• Stasis Dermatitis: This is caused by poor circulation in the legs and can happen in people with varicose veins, congestive heart failure, or other conditions that cause chronic swelling of the legs. The veins in the lower legs are unable to return blood efficiently, causing blood to pool and fluid build-up and swelling. This swelling leads to skin irritation, especially around the ankles.

What are the Symptoms of Dermatitis:

Dry, reddened, itchy skin indicates some type of dermatitis , or inflammation of the skin, of which there are many types:

  • A red rash that is limited to the area of ​​skin exposed to an irritant is most likely contact dermatitis .
  • Red, itchy, circular patches of full, scaly, or encrusted skin suggest Nummular Dermatitis , common in older people who have dry skin or live in
  • dried.
  • Greasy, yellowish scales on the scalp and eyebrows, behind the ears and around the nose indicate seborrheic dermatitis ; In babies it is called a cap.
  • Scaling, sometimes, ulcerated skin that appears inside the legs and around the ankles, may indicate stasis dermatitis .
  • Extreme and persistent itching can signal atopic dermatitis (atopic eczema). Often, however, the itchiness simply results from dry skin .

What are the Treatments for Dermatitis:

The first step in treating dermatitis is to identify and eliminate the cause. Milder skin inflammation responds well to room temperature baths, followed by application of fragrance-free moisturizing lotions or over-the-counter hydrocortisone cream.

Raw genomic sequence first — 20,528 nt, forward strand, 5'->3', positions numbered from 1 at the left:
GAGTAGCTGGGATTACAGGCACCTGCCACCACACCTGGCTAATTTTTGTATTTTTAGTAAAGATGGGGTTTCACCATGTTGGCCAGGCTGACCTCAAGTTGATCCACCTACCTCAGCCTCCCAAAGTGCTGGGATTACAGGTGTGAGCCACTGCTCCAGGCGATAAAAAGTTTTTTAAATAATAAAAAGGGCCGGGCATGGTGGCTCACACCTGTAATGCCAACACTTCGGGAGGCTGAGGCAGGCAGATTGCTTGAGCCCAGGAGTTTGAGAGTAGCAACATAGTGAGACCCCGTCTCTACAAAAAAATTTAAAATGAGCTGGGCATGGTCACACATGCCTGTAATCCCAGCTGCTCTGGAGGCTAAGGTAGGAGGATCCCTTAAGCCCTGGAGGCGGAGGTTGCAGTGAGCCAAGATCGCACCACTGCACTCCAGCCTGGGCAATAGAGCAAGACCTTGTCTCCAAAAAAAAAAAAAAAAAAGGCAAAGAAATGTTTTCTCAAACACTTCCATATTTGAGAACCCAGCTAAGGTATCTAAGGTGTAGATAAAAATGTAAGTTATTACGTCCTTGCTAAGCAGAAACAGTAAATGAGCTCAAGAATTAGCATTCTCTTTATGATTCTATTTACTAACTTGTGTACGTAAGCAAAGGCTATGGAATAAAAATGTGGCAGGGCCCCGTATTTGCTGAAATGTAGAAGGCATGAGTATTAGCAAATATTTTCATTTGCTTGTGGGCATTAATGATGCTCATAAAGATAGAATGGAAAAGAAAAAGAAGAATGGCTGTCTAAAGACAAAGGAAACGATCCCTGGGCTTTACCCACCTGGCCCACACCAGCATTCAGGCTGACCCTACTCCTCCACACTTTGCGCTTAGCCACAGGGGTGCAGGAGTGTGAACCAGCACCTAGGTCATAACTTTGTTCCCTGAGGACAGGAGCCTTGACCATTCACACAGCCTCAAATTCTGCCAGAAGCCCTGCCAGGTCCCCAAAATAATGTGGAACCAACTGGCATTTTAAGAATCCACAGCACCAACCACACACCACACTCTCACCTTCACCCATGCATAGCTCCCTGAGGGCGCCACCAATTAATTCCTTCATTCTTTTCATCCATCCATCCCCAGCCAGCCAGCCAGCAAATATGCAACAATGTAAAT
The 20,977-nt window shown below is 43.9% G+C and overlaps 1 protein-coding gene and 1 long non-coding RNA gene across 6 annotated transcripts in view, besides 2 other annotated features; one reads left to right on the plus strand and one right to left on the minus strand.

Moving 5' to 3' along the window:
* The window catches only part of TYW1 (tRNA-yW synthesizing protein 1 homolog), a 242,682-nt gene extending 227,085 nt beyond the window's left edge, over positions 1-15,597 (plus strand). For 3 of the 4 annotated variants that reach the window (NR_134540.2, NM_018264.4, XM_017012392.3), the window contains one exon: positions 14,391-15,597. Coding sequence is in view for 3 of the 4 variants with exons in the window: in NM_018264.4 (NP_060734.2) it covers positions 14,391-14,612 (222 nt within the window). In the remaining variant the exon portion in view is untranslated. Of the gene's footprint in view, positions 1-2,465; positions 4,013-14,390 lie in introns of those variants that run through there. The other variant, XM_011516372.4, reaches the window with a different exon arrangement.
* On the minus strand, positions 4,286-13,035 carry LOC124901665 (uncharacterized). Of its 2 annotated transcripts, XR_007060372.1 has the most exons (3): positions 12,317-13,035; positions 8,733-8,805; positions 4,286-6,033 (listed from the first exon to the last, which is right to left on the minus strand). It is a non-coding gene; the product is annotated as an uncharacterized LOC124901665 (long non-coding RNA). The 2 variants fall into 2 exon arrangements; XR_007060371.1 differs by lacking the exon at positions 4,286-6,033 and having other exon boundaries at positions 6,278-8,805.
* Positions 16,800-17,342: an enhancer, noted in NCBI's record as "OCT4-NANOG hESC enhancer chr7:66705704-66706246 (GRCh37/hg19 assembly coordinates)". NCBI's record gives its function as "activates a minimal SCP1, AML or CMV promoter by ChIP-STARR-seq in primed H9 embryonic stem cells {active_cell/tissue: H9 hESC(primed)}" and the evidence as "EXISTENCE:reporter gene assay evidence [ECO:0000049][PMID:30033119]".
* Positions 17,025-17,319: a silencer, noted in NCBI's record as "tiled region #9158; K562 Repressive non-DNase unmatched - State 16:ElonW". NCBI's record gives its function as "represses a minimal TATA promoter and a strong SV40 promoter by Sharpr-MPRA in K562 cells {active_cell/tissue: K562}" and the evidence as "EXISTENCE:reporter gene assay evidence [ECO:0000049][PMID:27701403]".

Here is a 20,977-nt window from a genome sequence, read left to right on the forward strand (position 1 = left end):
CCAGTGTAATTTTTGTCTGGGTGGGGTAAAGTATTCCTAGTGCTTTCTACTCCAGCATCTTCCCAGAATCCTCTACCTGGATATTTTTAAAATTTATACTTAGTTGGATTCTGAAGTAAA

• Seborrheic dermatitis may respond to anti-dandruff shampoo. These products may contain tar, salicylic acid, zinc pyrithione, ketoconazole, sulfur or selenium, any of the
  • which can be effective.
  • Once the chemicals that cause contact dermatitis are identified, treatment will be based on avoidance, symptom relief, and other coping mechanisms.
  • To help clear the nummular dermatitis lesions , application of a moisturizer and corticosteroid cream may be recommended.
  • If you suffer from Stasis Dermatitis , wearing support stockings and elevating your legs to reduce swelling may be advised. Also, the underlying condition that is causing the
  • leg swelling must be controlled. If an open ulcer becomes infected, antibiotics may be needed.

How can I Prevent Dermatitis:

Useful links: 

Most cases of dermatitis develop in people with sensitive skin and can be prevented by simply avoiding the irritant. If you feel you are at risk, consider these preventive steps:

  • Wear loose clothing and natural fibers; Untreated cotton is ideal.
  • Have heat, not hot, baths or showers and use mild soap or a soap replacement cream.
  • Hydrate your skin after a shower using an unscented lotion or cream.
  • Avoid identified triggers such as plated jewelry, especially in your ears, to prevent nickel-related rashes. Surgical steel or gold earring pieces from
  • 14 carats are usually better choices.
  • Don’t wear a bracelet that holds against your skin for long periods; Friction and sweat build-up can cause skin rashes.
  • Consider using a humidifier at home and at work to keep the air from getting too dry.